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On my Windows XP PC, there is a green line-out connection for jacks at both the back and the front. Is there any technical difference between both of these, or are the both effectively the same and the one at the front it purely there just for convenience?

For example, if I want to record from my PC to a tape recorder, does it make any difference if I plug the tape recorder into the back or front line-out?

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3 Answers 3

It depends entirely on your specific system. I’m guessing that you did not build the system, but it doesn’t really matter. Whether a system is custom built, assembled at a small computer shop, or by a large firm, it can be different because there is no universal standard to audio connectors.

In some systems, the front and read jacks are physically connected to the same connector (i.e., they act as a splitter). In other systems, they are connected to different ports on the motherboard. In others still, one or the other may not be connected at all. Vestigial connectors like this are common because generic cases could be used for a variety of models, some of which may have a certain connector be live while others don’t.

In general, when both are connected, as Ian said, the front is usually a stereo connector for headphones while the rear has surround-sound connectors for connecting to a receiver or external speakers.

As Ian suggested, you would have to either check the manual (if available) or simply try them both to find out what the case is for your particular system.

One thing to note however is that you may have multiple audio-adapters and/or devices in your system. For example, my rear audio connectors are from my sound-card while the front jacks connect to the onboard audio adapter. My motherboard also came with a cable to insert in the backplane that can connect to the board and has jacks for S/PDIF, MIDI, and Line-out. To test everything properly, I would need to make sure that something is playing on each device (e.g., both audio devices as well as wave, MIDI, CD, etc.) and that the volume settings are all correct. Otherwise, I could mistake something as not working simply because Windows plays all sounds through the default audio device unless I specifically select another one, or maybe the non-default just happens to be muted and I didn’t notice.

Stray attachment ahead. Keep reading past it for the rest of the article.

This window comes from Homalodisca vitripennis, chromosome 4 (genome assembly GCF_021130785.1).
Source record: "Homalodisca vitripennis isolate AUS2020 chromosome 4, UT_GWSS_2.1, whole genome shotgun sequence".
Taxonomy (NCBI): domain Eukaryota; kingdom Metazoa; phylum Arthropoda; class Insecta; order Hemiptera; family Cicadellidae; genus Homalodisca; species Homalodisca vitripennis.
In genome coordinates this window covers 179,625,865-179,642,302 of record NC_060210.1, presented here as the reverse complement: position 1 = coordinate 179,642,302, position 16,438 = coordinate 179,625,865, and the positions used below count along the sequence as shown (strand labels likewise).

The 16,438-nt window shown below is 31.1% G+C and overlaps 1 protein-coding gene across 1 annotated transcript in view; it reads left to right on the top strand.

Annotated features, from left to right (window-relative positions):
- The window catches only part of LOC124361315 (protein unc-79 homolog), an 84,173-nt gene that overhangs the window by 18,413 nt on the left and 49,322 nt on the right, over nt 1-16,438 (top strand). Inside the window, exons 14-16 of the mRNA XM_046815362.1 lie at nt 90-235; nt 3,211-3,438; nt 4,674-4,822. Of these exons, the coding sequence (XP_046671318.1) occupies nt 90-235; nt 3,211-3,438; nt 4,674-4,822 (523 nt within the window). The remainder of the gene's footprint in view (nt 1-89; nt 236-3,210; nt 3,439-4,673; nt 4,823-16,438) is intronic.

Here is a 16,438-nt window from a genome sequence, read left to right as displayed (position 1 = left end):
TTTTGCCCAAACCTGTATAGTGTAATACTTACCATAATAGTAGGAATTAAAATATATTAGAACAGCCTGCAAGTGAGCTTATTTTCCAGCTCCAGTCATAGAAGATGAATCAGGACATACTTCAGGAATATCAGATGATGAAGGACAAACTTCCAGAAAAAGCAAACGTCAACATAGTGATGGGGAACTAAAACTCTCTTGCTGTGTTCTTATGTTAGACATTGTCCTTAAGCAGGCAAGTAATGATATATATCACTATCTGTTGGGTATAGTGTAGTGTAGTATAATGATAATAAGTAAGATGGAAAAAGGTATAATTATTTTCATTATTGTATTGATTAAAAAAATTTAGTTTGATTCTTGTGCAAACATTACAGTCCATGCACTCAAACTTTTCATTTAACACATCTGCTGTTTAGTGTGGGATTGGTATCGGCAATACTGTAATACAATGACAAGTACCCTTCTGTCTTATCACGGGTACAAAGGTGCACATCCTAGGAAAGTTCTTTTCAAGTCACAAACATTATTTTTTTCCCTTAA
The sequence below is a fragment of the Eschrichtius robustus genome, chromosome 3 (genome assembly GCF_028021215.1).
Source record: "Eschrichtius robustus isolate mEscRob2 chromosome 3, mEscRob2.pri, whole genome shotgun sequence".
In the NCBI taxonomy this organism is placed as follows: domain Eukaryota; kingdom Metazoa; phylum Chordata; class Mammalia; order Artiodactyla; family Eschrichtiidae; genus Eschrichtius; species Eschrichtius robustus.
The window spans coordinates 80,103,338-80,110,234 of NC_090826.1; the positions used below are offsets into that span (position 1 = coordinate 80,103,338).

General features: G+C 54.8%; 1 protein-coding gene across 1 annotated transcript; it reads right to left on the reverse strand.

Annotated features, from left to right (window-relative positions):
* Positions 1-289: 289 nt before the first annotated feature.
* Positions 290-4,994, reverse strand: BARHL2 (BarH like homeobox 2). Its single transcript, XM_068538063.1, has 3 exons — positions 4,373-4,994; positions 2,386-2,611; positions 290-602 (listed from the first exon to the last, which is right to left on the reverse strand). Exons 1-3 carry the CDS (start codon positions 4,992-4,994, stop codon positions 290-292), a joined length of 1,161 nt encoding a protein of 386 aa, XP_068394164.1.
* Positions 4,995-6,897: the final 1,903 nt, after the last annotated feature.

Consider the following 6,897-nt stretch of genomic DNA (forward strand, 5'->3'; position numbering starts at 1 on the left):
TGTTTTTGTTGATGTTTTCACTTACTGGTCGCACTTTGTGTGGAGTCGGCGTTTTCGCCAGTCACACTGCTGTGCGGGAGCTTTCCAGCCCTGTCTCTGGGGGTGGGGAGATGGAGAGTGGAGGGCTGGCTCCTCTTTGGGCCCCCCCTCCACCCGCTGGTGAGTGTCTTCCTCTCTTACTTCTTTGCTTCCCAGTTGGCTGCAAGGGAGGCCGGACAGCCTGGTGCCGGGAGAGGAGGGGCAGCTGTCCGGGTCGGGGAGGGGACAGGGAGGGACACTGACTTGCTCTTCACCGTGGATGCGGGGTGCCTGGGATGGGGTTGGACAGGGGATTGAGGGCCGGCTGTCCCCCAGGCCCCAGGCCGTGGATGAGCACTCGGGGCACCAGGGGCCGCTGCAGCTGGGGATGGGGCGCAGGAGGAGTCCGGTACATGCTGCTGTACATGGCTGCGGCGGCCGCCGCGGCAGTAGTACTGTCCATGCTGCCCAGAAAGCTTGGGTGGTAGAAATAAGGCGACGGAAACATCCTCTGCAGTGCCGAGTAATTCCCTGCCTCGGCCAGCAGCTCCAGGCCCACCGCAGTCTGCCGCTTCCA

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I would definitely try and find either the sound card manual, or if the sound card is integrated into the motherboard, the motherboard manual. Only the manufacturer's documentation will tell you for sure, unless you want to post some more info about your PC.

In any case, the socket on the front is usually intended for headphones, while that on the back is more generally labeled "line out". In general, consumer grade line out sockets have fixed volume at -10 dbV pre-amp level, while headphone sockets are post-amplifier with variable volume adjustment.

My advice would be to try both and compare the results. For more serious applications I would always go with an outboard audio device simply because your average PC components are not made for anything other than casual use.

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Green is a typical indicator for speaker/headphone out, line out is a completely different thing and is often black. There is a difference to the type of signal that is sent out over line out versus speaker/headphone. –  MaQleod Dec 3 '12 at 3:01
    
Thanks for your replies. My motherboard is a GeForce6100SM-M2, with on-board sound if this helps. On page 22 of the manual it says "F_AUDIO: Front Panel Audio Header (Optional). This header allows the user to install auxiliary front-orientated microphone and line-out ports for easier access.". So it looks like the front light-green jack is attached to a separate connector on the motherboard, and is still referred to as "line-out". –  Goto10 Dec 5 '12 at 20:46
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They should not be different. Two notes though:

  • On computers custom and some OEM computers the front panel lines are not hooked up. If you get a dead silence from the front panel, check this.
  • On some systemboards, if the front panel lines are connected, the backplane ones are automatically disabled (MSI has done this in the past). Check the board manual if you can't get sound out the back but everything software-wise is correct.
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